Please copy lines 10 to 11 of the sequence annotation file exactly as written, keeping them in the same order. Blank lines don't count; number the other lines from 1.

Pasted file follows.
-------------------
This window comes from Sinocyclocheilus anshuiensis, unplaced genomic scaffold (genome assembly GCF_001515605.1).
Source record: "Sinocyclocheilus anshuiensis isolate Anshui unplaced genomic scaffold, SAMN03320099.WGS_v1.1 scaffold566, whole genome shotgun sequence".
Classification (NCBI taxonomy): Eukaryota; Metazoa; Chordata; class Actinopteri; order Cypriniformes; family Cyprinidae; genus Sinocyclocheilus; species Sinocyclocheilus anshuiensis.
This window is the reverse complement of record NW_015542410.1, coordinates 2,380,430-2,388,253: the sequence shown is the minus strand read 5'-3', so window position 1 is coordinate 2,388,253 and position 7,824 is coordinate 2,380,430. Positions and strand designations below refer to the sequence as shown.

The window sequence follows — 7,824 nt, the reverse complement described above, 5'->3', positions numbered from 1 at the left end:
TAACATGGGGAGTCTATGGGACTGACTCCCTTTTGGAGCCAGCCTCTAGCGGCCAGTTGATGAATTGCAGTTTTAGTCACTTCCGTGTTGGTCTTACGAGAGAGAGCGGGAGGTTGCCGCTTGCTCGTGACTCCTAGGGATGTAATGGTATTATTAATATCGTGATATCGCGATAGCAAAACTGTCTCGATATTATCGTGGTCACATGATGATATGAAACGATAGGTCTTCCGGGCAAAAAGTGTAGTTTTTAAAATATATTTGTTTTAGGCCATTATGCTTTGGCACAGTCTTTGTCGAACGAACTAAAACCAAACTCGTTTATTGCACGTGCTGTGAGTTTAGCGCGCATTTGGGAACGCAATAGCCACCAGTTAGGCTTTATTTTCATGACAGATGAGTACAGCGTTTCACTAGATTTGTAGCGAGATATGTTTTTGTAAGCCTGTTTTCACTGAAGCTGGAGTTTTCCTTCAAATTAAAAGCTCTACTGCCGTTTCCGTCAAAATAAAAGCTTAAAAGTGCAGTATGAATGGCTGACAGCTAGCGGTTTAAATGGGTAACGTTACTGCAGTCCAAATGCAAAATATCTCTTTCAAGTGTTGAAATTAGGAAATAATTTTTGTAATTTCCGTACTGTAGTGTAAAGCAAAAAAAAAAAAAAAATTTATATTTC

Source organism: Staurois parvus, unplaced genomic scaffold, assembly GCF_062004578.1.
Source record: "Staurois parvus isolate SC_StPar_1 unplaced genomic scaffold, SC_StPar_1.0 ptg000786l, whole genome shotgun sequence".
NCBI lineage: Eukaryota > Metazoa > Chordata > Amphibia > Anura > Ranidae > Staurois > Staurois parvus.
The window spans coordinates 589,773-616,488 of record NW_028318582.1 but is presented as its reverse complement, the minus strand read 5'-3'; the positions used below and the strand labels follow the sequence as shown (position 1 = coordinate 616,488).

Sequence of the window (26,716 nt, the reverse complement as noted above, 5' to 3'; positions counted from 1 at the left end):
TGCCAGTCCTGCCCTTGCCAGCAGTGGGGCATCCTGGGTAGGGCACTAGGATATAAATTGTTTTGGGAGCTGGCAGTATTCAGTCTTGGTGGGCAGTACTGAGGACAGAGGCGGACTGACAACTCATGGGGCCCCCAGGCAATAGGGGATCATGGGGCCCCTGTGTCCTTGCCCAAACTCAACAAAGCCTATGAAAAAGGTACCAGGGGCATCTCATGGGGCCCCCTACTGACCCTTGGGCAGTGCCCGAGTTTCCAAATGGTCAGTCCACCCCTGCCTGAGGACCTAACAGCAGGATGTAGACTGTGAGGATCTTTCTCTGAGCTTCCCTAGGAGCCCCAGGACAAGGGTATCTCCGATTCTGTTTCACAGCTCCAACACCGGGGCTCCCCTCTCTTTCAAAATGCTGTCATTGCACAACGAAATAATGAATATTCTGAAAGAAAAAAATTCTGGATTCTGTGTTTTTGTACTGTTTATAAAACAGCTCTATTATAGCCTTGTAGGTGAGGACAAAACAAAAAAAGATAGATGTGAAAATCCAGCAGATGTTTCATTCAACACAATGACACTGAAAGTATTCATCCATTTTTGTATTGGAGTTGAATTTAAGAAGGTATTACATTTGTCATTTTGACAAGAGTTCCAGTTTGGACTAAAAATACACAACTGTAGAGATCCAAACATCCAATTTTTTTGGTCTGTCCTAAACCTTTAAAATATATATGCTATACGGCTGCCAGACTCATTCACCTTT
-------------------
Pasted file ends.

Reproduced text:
The window spans coordinates 589,773-616,488 of record NW_028318582.1 but is presented as its reverse complement, the minus strand read 5'-3'; the positions used below and the strand labels follow the sequence as shown (position 1 = coordinate 616,488).

Sequence of the window (26,716 nt, the reverse complement as noted above, 5' to 3'; positions counted from 1 at the left end):